The regulator issued guidance on changes to approved risk evaluation and mitigation strategies (REMS), distinguishing “modifications” from “revisions,” and explaining how these should be submitted and how the FDA will review and act on them.
As noted in the FDA’s guidance, certain drugs require a risk management plan that uses measures beyond the PI to make certain that benefits outweigh risks. As reported by Law360, this document — which provides guidance on the submission of changes to these plans — was prompted by the 2012 user fee law that contained provisions meant to streamline amendments to REMS. The FDA committed to REMS reforms under the user fee law, and in September put out a report updating its progress on the matter and promising specific actions in several areas, including patient comprehension, physician education, REMS standardization and access to REMS policies.
In its guidance, the FDA says REMS changes will be categorized by the degree of their possible impact on the risk message and other REMS requirements, and that they will fall into one of two categories: “revisions” or “modifications.” The FDA specified that a risk message is potentially affected when a change increases, reduces or modifies its focus or addresses a new serious risk, while a REMS requirement can be affected when a change increases, minimizes or changes the plan’s goals, elements and tools, and/or actions required for compliance.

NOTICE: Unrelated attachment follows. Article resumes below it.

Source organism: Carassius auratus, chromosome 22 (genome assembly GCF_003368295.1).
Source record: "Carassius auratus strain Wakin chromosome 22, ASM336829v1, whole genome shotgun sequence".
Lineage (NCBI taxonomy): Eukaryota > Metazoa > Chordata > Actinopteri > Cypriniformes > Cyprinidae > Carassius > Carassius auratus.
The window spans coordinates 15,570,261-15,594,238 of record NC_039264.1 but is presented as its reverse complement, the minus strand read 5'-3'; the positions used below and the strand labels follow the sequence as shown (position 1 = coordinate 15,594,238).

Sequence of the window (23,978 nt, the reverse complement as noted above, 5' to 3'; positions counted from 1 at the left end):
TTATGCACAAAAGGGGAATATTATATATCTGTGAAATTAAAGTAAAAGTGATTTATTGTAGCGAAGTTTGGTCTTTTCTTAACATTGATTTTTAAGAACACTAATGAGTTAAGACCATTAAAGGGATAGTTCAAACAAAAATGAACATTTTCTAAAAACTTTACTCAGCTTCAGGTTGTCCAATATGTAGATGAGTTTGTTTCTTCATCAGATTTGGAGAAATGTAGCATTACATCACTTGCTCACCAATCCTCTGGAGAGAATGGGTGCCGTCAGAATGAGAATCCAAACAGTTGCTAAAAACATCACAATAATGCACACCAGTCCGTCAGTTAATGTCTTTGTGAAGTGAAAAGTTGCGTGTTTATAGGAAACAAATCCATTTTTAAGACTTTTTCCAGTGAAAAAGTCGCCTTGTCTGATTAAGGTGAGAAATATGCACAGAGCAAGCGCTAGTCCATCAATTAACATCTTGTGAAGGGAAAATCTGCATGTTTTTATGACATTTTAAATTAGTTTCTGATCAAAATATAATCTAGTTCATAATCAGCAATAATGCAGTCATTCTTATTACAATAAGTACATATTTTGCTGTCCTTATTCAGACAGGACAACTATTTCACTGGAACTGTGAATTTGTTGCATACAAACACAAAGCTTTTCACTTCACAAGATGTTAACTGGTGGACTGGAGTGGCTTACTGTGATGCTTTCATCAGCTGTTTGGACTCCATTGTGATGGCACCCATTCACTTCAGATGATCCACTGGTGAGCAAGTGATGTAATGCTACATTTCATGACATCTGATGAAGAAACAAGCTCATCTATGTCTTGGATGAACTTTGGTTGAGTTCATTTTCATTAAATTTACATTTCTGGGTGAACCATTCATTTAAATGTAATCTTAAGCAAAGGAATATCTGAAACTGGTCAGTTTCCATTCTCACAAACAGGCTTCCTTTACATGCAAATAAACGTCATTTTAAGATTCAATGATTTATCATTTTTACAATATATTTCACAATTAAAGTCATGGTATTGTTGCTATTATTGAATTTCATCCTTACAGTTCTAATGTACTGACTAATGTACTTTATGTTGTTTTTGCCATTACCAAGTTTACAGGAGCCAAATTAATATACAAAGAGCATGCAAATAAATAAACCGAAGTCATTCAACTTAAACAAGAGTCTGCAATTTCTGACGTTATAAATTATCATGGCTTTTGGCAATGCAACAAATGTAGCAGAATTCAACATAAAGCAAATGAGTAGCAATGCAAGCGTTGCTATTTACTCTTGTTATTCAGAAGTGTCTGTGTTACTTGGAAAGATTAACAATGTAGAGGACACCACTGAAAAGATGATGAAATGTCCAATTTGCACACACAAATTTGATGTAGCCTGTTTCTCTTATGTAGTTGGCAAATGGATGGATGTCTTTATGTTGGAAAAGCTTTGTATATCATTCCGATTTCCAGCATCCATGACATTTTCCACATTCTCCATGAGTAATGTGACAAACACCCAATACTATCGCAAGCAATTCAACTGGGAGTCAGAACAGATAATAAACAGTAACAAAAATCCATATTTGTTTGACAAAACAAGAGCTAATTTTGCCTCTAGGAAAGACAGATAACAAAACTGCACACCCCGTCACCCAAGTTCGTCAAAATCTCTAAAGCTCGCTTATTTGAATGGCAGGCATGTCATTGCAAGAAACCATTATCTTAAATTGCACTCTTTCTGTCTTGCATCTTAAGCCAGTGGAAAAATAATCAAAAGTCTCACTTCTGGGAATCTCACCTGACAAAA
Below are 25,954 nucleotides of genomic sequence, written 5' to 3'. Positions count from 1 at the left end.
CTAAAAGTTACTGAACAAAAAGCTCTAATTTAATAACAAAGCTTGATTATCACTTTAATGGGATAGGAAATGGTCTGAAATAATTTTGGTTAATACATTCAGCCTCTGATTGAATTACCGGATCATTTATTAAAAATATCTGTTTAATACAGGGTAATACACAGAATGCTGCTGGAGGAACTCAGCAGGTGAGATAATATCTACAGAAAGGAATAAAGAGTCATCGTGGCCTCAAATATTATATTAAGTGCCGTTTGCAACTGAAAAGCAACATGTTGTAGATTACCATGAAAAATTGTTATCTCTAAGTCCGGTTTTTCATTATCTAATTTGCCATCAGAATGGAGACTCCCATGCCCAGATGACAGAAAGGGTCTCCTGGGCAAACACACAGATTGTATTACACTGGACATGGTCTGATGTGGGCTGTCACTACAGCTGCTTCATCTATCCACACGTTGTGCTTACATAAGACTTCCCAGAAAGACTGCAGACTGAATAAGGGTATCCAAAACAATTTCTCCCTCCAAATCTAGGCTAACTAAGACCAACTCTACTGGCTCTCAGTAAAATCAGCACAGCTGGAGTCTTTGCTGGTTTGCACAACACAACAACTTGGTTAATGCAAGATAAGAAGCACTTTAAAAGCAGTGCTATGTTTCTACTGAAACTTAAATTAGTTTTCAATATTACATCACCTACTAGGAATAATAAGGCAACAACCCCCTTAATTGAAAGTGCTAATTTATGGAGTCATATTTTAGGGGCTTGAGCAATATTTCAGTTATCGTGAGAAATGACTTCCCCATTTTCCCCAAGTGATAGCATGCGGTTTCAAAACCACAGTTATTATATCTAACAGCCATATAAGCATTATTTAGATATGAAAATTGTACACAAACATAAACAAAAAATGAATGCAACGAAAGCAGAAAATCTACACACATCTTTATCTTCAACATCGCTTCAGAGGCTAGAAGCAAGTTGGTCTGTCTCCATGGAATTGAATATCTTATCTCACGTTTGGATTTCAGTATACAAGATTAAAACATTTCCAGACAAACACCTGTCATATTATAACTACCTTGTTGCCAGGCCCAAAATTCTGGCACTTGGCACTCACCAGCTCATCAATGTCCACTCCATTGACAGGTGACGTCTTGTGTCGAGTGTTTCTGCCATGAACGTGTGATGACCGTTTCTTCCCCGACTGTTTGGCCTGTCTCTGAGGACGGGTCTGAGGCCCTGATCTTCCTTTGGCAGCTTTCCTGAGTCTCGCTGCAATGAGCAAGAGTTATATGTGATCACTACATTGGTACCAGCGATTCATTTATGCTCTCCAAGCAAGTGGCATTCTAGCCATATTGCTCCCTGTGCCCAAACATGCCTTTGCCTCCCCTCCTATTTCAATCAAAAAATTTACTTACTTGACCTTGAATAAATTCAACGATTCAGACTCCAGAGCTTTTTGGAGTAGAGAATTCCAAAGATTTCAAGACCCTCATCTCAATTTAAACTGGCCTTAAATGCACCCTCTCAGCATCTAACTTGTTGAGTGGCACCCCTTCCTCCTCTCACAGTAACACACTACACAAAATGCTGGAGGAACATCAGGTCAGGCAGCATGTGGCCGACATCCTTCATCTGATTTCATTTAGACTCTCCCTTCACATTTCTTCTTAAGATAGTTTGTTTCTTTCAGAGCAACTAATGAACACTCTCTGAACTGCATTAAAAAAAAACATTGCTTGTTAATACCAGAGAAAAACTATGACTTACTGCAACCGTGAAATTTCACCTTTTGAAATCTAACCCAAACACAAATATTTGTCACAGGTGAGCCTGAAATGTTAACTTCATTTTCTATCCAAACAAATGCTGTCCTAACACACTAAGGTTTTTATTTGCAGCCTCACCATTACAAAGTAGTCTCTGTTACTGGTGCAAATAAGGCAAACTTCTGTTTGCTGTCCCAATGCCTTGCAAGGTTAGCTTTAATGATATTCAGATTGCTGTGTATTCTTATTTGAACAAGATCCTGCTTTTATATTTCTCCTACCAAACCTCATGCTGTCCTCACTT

Revisions are limited to editorial changes, corrections of typographical errors or application holder name or address changes — all of which don’t have any effect on the risk message and other REMS requirements. The FDA also noted that amendments to the REMS document and/or appended material don’t have an impact on the risk message or requirements of the REMS. Included in the guidance document is a list of changes that will be deemed revisions, with the FDA specifying that any change not included in the list will be considered a modification. Revisions should be submitted as “REMS Revisions” and documented in the next annual report.
Modifications are split into two categories: minor and major. Minor modifications may nominally impact the risk message or REMS requirements and should be submitted as a CBE-30 supplement, while major modifications can significantly affect the risk message or REMS requirements and should be submitted as a PAS. The document lists examples of minor and major modifications, with the FDA clarifying that the examples are only representative. Examples of minor modifications include nominal amendments to REMS requirements or associated processes, such as the expansion of the enrollment process, or changes that nominally affect the risk message, such as changes in graphics. Examples of major modifications include any amendment relating to a REMS goal; changes to an element of the plans, such as the removal of the Medication Guide; amendments to a REMS tool, such as the removal of a prescriber educational tool; or changes due to safety labeling modifications.
The guidance document also covers procedures related to REMS changes. The FDA goes over general considerations, detailing information that should be included in submissions, recommended formats and methods of submissions. Submission procedures for each type of change are also covered.